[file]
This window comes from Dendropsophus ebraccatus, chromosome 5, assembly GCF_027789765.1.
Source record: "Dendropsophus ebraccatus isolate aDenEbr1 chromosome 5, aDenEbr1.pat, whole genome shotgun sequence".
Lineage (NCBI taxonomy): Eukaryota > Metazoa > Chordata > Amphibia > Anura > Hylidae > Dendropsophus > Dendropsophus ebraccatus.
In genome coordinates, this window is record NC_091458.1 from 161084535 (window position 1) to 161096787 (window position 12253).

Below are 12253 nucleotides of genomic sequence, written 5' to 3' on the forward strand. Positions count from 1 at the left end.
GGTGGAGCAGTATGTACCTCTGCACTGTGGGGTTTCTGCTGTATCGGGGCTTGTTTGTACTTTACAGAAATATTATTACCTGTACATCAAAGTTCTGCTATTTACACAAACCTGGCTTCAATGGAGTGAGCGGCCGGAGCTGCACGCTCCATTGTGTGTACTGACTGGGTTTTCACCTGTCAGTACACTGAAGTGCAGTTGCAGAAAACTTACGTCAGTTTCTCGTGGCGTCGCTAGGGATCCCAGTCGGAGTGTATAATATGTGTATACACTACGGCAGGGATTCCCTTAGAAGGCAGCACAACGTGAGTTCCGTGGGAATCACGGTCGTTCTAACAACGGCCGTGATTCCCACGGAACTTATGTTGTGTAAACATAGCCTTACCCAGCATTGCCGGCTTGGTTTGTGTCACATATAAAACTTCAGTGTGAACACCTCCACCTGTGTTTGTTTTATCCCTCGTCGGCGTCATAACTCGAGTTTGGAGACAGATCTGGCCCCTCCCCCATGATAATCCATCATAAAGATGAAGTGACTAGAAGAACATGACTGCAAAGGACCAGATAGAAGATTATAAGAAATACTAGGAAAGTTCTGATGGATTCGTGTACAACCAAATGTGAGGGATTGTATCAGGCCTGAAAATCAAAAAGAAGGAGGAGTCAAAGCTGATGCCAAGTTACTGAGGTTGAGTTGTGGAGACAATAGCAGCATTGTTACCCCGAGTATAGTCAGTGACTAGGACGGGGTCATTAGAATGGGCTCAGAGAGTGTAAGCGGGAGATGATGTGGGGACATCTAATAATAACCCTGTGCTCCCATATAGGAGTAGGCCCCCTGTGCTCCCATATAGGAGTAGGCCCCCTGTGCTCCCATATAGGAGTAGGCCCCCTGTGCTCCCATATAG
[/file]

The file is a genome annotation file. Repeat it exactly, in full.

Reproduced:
This window comes from Dendropsophus ebraccatus, chromosome 5, assembly GCF_027789765.1.
Source record: "Dendropsophus ebraccatus isolate aDenEbr1 chromosome 5, aDenEbr1.pat, whole genome shotgun sequence".
Lineage (NCBI taxonomy): Eukaryota > Metazoa > Chordata > Amphibia > Anura > Hylidae > Dendropsophus > Dendropsophus ebraccatus.
In genome coordinates, this window is record NC_091458.1 from 161084535 (window position 1) to 161096787 (window position 12253).

Below are 12253 nucleotides of genomic sequence, written 5' to 3' on the forward strand. Positions count from 1 at the left end.
GGTGGAGCAGTATGTACCTCTGCACTGTGGGGTTTCTGCTGTATCGGGGCTTGTTTGTACTTTACAGAAATATTATTACCTGTACATCAAAGTTCTGCTATTTACACAAACCTGGCTTCAATGGAGTGAGCGGCCGGAGCTGCACGCTCCATTGTGTGTACTGACTGGGTTTTCACCTGTCAGTACACTGAAGTGCAGTTGCAGAAAACTTACGTCAGTTTCTCGTGGCGTCGCTAGGGATCCCAGTCGGAGTGTATAATATGTGTATACACTACGGCAGGGATTCCCTTAGAAGGCAGCACAACGTGAGTTCCGTGGGAATCACGGTCGTTCTAACAACGGCCGTGATTCCCACGGAACTTATGTTGTGTAAACATAGCCTTACCCAGCATTGCCGGCTTGGTTTGTGTCACATATAAAACTTCAGTGTGAACACCTCCACCTGTGTTTGTTTTATCCCTCGTCGGCGTCATAACTCGAGTTTGGAGACAGATCTGGCCCCTCCCCCATGATAATCCATCATAAAGATGAAGTGACTAGAAGAACATGACTGCAAAGGACCAGATAGAAGATTATAAGAAATACTAGGAAAGTTCTGATGGATTCGTGTACAACCAAATGTGAGGGATTGTATCAGGCCTGAAAATCAAAAAGAAGGAGGAGTCAAAGCTGATGCCAAGTTACTGAGGTTGAGTTGTGGAGACAATAGCAGCATTGTTACCCCGAGTATAGTCAGTGACTAGGACGGGGTCATTAGAATGGGCTCAGAGAGTGTAAGCGGGAGATGATGTGGGGACATCTAATAATAACCCTGTGCTCCCATATAGGAGTAGGCCCCCTGTGCTCCCATATAGGAGTAGGCCCCCTGTGCTCCCATATAGGAGTAGGCCCCCTGTGCTCCCATATAG